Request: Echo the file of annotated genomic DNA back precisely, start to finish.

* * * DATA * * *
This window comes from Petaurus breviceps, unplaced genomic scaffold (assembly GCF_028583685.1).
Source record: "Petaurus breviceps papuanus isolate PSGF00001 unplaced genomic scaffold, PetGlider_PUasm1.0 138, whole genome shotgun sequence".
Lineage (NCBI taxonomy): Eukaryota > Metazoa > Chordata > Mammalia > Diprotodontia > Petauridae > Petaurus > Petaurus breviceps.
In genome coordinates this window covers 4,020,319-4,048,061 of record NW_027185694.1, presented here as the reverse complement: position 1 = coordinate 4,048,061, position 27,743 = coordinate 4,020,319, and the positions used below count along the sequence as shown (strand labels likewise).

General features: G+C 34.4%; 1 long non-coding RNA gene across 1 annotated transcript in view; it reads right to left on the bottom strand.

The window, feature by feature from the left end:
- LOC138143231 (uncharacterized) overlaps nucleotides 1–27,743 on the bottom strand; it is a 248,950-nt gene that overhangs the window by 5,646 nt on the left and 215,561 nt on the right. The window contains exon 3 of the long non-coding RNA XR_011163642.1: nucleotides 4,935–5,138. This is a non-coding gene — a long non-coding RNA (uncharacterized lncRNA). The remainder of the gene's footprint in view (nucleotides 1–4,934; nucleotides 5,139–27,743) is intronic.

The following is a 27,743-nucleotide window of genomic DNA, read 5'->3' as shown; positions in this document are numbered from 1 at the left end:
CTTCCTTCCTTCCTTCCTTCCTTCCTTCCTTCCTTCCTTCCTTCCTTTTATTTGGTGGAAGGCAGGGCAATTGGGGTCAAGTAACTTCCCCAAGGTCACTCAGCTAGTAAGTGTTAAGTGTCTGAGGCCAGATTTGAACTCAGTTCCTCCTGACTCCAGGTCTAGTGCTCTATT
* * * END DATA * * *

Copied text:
This window comes from Petaurus breviceps, unplaced genomic scaffold (assembly GCF_028583685.1).
Source record: "Petaurus breviceps papuanus isolate PSGF00001 unplaced genomic scaffold, PetGlider_PUasm1.0 138, whole genome shotgun sequence".
Lineage (NCBI taxonomy): Eukaryota > Metazoa > Chordata > Mammalia > Diprotodontia > Petauridae > Petaurus > Petaurus breviceps.
In genome coordinates this window covers 4,020,319-4,048,061 of record NW_027185694.1, presented here as the reverse complement: position 1 = coordinate 4,048,061, position 27,743 = coordinate 4,020,319, and the positions used below count along the sequence as shown (strand labels likewise).

General features: G+C 34.4%; 1 long non-coding RNA gene across 1 annotated transcript in view; it reads right to left on the bottom strand.

The window, feature by feature from the left end:
- LOC138143231 (uncharacterized) overlaps nucleotides 1–27,743 on the bottom strand; it is a 248,950-nt gene that overhangs the window by 5,646 nt on the left and 215,561 nt on the right. The window contains exon 3 of the long non-coding RNA XR_011163642.1: nucleotides 4,935–5,138. This is a non-coding gene — a long non-coding RNA (uncharacterized lncRNA). The remainder of the gene's footprint in view (nucleotides 1–4,934; nucleotides 5,139–27,743) is intronic.

The following is a 27,743-nucleotide window of genomic DNA, read 5'->3' as shown; positions in this document are numbered from 1 at the left end:
CTTCCTTCCTTCCTTCCTTCCTTCCTTCCTTCCTTCCTTCCTTCCTTTTATTTGGTGGAAGGCAGGGCAATTGGGGTCAAGTAACTTCCCCAAGGTCACTCAGCTAGTAAGTGTTAAGTGTCTGAGGCCAGATTTGAACTCAGTTCCTCCTGACTCCAGGTCTAGTGCTCTATT